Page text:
|Marquise Vann||LB||6'0, 232||Jr.||3 stars (5.5)||9||12.0||1.9%||0.5||0.0||0||1||0||1|
|Graham Stewart||LB||6'2, 236||Jr.||4 stars (5.8)||8||9.5||1.5%||0.0||0.0||0||0||1||0|
|Brandon Steg||LB||6'2, 228||Sr.||2 stars (5.4)||12||4.5||0.7%||0.0||0.0||0||0||0||0|
|Jon Hicks||LB||6'2, 236||So.||2 stars (5.4)|
|Cameron Stapleton||LB||6'4, 226||RSFr.||3 stars (5.5)|
|Jalen Stevens||LB||6'3, 218||RSFr.||3 stars (5.5)|
|Vontae Diggs||LB||6'4, 215||Fr.||3 stars (5.5)|
|Tom Rodrick||LB||6'3, 240||Fr.||2 stars (5.4)|
7. A very bad pass rush rebuilds
The front seven had plenty of strengths in 2013, but pass rushing was not one of them. The Huskies were big and effective against the run but ranked a woeful 118th in Adj. Sack Rate. This did no favors for a defensive backfield that was struggling with shuffled lineups and youth.
Only three Huskies logged more than 2.0 sacks in 2013, and all three (Stephen, Smallwood, and end Tim Willman) are gone. We'll see how Diaco and defensive coordinator Anthony Poindexter go about generating pressure on quarterbacks; the secondary should be more equipped to cover effectively this fall, but that doesn't matter if the quarterback has too much time to find a target.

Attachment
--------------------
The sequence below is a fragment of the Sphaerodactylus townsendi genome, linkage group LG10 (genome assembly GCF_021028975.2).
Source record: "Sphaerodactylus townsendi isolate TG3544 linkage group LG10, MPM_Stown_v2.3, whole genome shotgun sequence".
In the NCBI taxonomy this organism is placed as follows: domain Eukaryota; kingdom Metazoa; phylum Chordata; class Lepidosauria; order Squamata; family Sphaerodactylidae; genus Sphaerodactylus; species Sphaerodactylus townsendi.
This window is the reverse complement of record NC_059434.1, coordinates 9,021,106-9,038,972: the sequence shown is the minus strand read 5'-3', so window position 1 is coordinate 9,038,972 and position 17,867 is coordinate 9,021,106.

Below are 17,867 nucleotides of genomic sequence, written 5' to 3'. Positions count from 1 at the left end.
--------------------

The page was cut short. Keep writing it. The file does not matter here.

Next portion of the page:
|Rivals||GP||Tackles||% of Team||TFL||Sacks||Int||PBU||FF||FR|
|Obi Melifonwu||S||6'4, 208||So.||3 stars (5.5)||12||54.5||8.6%||3||0||2||5||2||0|
|Byron Jones||CB||6'1, 191||Sr.||2 stars (5.4)||12||51.0||8.1%||2||0||3||8||0||0|
|Andrew Adams||S||6'0, 199||Jr.||2 stars (5.4)||8||35.0||5.5%||0.5||0||2||4||0||0|
|Jhavon Williams||CB||5'11, 191||So.||2 stars (5.4)||10||22.0||3.5%||0||0||1||1||1||0|
|David Stevenson||CB||5'9, 170||Jr.||3 stars (5.5)||4||13.5||2.1%||1||0||0||0||0||0|
|Tyree Clark||CB||5'10, 185||Jr.||2 stars (5.4)||7||13.5||2.1%||1||0||0||1||0||0|
|Wilbert Lee||S||6'1, 207||Jr.||2 stars (5.4)||11||10.5||1.7%||0||0||1||0||0||0|
|Javon Hadley||CB||5'11, 159||So.||2 stars (5.4)||5||4.0||0.6%||0||0||0||0||0||0|
|Ellis Marder||CB||6'1, 195||So.||2 stars (5.4)||6||3.0||0.5%||0||0||0||0||0||0|